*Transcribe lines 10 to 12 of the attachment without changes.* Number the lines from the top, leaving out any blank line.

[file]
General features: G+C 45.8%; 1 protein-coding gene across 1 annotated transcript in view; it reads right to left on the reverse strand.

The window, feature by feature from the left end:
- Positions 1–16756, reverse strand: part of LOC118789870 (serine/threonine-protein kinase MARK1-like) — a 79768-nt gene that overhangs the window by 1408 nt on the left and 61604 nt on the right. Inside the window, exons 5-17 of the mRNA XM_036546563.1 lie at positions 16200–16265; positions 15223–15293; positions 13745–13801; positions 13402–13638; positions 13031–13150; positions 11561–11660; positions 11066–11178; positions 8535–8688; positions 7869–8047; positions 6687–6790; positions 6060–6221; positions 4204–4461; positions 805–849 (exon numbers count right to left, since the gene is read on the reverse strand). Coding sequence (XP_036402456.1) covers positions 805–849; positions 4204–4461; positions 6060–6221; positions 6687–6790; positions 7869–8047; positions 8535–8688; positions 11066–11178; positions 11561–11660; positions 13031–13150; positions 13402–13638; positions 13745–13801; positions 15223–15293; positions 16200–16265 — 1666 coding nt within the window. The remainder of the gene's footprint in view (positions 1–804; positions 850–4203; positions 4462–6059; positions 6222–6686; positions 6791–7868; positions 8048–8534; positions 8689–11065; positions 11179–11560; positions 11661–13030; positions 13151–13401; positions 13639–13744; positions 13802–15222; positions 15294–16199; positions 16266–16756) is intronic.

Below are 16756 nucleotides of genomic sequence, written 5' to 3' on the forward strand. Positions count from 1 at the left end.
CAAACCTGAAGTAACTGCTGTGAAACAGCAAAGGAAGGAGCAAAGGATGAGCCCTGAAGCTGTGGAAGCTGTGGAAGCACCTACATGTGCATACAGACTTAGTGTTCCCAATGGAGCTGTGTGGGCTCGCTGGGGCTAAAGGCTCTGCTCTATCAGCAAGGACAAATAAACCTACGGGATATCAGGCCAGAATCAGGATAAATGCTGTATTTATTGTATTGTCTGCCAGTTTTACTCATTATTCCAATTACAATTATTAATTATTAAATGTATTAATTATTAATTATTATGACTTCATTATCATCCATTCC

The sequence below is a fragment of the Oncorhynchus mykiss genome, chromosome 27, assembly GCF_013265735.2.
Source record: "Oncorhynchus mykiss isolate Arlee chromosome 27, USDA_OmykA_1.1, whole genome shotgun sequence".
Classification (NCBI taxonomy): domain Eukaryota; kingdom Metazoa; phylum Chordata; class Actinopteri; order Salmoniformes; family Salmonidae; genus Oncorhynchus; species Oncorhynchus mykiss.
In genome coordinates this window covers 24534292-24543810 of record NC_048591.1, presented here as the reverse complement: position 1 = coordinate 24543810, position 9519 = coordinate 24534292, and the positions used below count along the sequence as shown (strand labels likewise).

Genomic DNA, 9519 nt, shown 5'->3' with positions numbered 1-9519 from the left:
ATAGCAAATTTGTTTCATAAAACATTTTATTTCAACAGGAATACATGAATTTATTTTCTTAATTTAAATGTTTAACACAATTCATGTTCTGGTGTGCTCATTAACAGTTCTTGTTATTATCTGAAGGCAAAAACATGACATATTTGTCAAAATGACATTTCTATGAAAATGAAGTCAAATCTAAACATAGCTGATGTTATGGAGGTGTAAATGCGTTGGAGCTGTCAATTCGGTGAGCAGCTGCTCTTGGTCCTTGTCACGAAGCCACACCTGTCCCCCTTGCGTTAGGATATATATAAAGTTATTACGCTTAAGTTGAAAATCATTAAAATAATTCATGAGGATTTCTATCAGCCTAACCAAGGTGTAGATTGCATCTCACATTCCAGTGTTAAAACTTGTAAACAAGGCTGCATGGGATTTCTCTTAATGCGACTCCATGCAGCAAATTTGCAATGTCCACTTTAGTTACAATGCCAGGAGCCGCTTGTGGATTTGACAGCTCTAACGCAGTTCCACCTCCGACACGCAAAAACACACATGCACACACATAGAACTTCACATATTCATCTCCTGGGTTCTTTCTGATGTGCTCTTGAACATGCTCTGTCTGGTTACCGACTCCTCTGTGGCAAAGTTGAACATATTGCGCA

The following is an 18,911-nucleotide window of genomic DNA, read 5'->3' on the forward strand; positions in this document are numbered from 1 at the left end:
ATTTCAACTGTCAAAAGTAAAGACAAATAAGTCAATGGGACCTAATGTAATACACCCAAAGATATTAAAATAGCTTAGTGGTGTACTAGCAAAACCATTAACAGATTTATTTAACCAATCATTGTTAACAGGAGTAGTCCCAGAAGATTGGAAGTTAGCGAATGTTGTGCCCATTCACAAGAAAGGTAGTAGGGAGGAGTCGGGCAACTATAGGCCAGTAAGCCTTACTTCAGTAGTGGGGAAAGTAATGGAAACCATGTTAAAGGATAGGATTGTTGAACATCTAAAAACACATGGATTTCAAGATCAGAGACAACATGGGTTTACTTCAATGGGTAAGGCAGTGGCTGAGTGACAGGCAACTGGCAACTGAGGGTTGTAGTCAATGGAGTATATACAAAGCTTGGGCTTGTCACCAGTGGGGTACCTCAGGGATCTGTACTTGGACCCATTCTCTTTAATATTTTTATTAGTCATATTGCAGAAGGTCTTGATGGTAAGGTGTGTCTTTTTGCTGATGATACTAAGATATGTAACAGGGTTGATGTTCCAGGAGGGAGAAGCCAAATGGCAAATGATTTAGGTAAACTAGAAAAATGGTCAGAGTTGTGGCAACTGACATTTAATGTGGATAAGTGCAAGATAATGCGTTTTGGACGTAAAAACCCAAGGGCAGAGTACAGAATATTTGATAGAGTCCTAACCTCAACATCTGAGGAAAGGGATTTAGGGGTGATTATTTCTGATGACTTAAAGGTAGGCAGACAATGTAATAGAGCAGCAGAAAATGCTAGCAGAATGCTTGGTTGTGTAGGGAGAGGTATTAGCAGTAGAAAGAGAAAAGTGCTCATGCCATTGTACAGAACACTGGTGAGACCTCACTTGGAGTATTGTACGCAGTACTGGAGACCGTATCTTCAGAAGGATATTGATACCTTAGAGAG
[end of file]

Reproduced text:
Genomic DNA, 9519 nt, shown 5'->3' with positions numbered 1-9519 from the left:
ATAGCAAATTTGTTTCATAAAACATTTTATTTCAACAGGAATACATGAATTTATTTTCTTAATTTAAATGTTTAACACAATTCATGTTCTGGTGTGCTCATTAACAGTTCTTGTTATTATCTGAAGGCAAAAACATGACATATTTGTCAAAATGACATTTCTATGAAAATGAAGTCAAATCTAAACATAGCTGATGTTATGGAGGTGTAAATGCGTTGGAGCTGTCAATTCGGTGAGCAGCTGCTCTTGGTCCTTGTCACGAAGCCACACCTGTCCCCCTTGCGTTAGGATATATATAAAGTTATTACGCTTAAGTTGAAAATCATTAAAATAATTCATGAGGATTTCTATCAGCCTAACCAAGGTGTAGATTGCATCTCACATTCCAGTGTTAAAACTTGTAAACAAGGCTGCATGGGATTTCTCTTAATGCGACTCCATGCAGCAAATTTGCAATGTCCACTTTAGTTACAATGCCAGGAGCCGCTTGTGGATTTGACAGCTCTAACGCAGTTCCACCTCCGACACGCAAAAACACACATGCACACACATAGAACTTCACATATTCATCTCCTGGGTTCTTTCTGATGTGCTCTTGAACATGCTCTGTCTGGTTACCGACTCCTCTGTGGCAAAGTTGAACATATTGCGCA

The following is an 18,911-nucleotide window of genomic DNA, read 5'->3' on the forward strand; positions in this document are numbered from 1 at the left end: